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More than 85% of the country's workers have either opted for shorter hours for the same pay or have earned the right to work less. The huge endorsement of a shorter working week followed two trials of a four-day week.
Workers in Iceland have been increasingly opting for a shorter working week after two large-scale studies showed that clocking fewer hours at work "dramatically" increased their well-being and work-life balance.
The two trials, which ran from 2015 to 2019, also found that productivity remained the same or improved across most workplaces enrolled in the experiment.
The researchers said the trials run by Reykjavík City Council and the national government were an "overwhelming success," and, since their completion, about 86% of workers are now working shorter hours without taking a pay cut, or have gained the right to do so.
"The Icelandic shorter working week journey tells us that not only is it possible to work less in modern times, but that progressive change is possible, too," said Gudmundur Haraldsson, one of the researchers.
Iceland trails its Nordic neighbors such as Sweden, Norway and Denmark in evaluations of work-life balance, largely thanks to its workers having to clock longer working hours.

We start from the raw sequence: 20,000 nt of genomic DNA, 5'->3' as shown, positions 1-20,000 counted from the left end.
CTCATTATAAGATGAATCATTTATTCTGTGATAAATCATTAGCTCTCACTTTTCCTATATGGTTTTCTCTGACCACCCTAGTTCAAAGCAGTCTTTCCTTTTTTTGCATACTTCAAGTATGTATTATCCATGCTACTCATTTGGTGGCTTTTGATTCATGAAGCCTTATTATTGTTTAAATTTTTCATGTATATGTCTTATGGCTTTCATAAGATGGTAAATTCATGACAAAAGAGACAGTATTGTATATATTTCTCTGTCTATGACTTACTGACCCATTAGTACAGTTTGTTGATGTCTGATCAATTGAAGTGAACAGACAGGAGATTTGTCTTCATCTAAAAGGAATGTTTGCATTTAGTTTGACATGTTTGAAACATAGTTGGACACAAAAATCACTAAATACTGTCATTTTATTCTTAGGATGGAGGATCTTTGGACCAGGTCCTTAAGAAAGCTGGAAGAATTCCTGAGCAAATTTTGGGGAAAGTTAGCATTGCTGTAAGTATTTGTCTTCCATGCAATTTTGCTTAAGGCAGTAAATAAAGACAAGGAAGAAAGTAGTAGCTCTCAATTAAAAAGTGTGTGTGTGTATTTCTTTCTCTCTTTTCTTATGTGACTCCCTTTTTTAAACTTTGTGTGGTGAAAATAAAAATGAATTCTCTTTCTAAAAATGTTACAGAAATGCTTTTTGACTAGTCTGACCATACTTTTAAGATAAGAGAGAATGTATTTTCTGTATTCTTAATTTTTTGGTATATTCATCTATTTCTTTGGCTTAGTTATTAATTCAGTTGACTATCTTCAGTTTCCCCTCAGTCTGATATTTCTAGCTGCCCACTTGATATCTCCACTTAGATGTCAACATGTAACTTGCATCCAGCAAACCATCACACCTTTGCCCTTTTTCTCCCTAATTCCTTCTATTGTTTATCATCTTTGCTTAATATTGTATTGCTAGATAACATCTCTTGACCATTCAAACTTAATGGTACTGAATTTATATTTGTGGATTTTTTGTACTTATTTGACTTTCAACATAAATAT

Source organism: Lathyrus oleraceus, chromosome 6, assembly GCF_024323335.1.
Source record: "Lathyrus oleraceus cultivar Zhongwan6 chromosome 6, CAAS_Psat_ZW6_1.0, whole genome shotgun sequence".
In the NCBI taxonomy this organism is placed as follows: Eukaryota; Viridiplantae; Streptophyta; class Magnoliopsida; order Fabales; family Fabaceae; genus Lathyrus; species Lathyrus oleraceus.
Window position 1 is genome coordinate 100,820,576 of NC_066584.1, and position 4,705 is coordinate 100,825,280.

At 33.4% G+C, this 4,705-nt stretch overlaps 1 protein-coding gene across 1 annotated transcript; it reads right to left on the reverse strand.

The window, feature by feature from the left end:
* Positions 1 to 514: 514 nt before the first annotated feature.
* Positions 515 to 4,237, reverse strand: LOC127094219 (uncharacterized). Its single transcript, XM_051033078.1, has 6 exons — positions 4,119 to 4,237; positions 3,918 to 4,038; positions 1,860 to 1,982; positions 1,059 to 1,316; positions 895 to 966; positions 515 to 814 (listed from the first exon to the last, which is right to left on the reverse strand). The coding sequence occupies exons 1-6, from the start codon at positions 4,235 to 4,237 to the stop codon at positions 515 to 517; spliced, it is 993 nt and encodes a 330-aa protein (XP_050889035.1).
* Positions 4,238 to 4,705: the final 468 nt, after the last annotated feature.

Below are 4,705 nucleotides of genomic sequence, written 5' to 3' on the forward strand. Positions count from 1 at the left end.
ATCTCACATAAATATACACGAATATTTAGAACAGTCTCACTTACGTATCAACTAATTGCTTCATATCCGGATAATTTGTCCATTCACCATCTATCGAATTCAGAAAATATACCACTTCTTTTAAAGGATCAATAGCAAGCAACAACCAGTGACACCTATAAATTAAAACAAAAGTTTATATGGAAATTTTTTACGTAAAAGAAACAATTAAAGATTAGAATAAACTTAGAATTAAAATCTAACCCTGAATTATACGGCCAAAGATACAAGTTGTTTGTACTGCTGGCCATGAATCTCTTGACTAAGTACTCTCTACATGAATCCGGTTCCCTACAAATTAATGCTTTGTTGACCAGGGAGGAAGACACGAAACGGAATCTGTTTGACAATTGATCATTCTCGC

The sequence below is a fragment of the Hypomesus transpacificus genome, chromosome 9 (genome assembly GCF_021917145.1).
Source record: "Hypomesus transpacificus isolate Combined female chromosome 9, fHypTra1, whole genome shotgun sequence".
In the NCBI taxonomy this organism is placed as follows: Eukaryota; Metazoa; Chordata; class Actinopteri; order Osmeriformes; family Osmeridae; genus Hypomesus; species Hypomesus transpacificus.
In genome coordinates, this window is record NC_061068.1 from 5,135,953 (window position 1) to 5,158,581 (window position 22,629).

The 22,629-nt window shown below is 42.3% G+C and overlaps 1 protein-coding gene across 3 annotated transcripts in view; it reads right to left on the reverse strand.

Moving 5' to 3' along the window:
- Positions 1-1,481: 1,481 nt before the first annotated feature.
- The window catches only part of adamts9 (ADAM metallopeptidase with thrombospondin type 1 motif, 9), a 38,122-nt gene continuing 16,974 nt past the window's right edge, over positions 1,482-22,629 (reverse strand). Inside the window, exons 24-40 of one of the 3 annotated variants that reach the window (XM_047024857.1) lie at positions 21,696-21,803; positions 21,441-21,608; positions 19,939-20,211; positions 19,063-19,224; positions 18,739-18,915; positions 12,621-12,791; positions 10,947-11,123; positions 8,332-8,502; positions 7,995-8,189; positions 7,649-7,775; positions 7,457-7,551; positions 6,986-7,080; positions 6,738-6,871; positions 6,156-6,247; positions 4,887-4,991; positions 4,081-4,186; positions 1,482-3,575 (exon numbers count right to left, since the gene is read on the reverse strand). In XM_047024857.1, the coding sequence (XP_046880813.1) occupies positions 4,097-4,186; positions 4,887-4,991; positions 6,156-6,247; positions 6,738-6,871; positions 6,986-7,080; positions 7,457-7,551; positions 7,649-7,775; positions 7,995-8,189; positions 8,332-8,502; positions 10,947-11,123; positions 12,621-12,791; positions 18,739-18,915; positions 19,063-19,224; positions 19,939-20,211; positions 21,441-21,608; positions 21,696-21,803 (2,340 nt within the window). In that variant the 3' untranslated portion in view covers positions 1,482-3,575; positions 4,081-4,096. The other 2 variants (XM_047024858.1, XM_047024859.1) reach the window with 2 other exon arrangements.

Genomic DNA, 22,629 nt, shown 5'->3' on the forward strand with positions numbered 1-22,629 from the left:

The experiment, which involved more than 2,500 workers — over 1% of Iceland's entire working population — covered a wide range of workplaces from playschools to hospitals and offices to social service providers.
Many of the trial participants moved from a 40-hour week to a 35- or 36-hour working week.
Workers reported that shorter hours made it easier for them to do various errands around the home, such as shopping, cleaning and tidying, during weekdays. Many male participants in heterosexual relationships said they could devote more time to household chores, especially around cleaning and cooking.
"It shows that the public sector is ripe for being a pioneer of shorter working weeks — and lessons can be learned for other governments," said Will Stronge, director of research at UK think tank Autonomy, which, along with the Association for Sustainable Democracy (Alda) in Iceland, analyzed the results of the trials.
The idea of a four-day working week has been steadily gaining traction across the world.
Spain is trialing a 32-hour workweek for companies in a €50 million ($59 million) pilot program. Consumer firm Unilever has launched an experiment in New Zealand in which it is paying dozens of its employees their full salaries while asking them to work only four days a week.
In Japan, the government has recommended that companies allow their staff to opt for a four-day week to improve workers' well-being. Companies, on their part, would be able to retain capable and experienced staff who might otherwise have to leave due to family responsibilities.
In August, Germany's biggest trade union, IG Metall, called for a shorter week, arguing the move would save thousands of jobs otherwise threatened by the automobile industry's transformation to electric mobility.
A report commissioned by the 4 Day Week campaign from Platform London showed that shifting to a four-day working week also offered environmental benefits. It could shrink the UK's carbon footprint by 127 million tons per year by 2025, or equivalent to taking 27 million cars off the road, the study suggested.